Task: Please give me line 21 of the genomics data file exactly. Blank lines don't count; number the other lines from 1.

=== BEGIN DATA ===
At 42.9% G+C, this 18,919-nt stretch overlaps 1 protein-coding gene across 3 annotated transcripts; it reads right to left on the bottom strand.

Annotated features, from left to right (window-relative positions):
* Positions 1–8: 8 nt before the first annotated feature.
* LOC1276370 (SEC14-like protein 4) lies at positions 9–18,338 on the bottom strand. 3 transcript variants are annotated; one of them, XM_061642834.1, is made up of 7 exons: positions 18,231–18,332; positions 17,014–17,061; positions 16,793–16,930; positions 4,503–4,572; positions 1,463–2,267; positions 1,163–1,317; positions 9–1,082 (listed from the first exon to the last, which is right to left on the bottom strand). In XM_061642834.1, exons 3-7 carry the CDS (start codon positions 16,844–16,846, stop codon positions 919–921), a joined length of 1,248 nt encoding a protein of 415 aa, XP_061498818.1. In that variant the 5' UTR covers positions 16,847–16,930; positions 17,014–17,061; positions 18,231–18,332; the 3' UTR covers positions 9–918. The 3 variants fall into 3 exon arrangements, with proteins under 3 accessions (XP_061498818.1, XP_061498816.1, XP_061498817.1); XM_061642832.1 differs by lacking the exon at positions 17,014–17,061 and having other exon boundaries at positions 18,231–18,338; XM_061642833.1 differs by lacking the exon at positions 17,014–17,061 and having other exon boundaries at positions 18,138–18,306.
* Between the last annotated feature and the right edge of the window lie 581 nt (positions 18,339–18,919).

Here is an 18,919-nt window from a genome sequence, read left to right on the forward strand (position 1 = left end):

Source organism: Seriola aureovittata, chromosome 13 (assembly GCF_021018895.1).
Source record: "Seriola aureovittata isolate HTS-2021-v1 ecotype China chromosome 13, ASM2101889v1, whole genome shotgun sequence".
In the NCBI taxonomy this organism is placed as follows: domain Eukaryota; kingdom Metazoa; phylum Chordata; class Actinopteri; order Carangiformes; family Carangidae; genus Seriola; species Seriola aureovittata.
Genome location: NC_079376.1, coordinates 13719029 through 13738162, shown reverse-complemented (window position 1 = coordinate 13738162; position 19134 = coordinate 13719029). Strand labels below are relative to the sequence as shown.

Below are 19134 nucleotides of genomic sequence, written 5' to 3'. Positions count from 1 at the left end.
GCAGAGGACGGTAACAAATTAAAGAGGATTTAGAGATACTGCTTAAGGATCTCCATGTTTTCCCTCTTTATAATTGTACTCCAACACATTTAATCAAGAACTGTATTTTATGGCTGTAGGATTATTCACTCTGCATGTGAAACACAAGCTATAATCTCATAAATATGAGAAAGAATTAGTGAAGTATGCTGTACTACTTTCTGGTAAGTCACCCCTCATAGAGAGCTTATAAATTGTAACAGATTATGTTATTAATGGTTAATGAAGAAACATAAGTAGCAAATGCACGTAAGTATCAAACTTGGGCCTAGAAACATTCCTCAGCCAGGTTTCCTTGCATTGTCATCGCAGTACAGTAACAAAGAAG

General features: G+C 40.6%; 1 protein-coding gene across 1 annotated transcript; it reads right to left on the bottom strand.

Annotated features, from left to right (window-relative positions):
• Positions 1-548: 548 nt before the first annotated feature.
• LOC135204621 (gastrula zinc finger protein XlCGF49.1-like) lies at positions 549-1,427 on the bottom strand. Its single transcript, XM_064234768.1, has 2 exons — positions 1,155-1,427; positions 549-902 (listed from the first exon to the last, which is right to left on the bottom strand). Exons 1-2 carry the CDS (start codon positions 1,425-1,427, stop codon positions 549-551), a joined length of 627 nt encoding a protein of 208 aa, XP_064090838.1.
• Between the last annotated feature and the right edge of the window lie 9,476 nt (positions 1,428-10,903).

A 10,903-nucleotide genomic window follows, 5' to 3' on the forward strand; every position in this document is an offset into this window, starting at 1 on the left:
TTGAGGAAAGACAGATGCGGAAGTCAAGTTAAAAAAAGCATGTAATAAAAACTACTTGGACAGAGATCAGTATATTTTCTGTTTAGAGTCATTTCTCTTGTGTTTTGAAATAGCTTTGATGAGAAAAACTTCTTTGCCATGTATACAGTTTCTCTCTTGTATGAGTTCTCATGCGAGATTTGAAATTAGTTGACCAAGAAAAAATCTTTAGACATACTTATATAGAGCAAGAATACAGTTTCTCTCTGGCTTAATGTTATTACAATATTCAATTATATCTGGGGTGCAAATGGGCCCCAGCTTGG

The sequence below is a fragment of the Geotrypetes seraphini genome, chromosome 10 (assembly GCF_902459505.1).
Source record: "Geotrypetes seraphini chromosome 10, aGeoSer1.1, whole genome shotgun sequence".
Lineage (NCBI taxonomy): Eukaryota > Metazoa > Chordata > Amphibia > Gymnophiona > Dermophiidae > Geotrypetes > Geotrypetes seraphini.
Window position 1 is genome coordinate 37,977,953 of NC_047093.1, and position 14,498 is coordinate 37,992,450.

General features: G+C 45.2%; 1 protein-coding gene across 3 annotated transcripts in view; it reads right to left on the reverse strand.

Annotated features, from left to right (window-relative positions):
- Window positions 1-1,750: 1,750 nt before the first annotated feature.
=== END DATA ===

Source record: "Geotrypetes seraphini chromosome 10, aGeoSer1.1, whole genome shotgun sequence".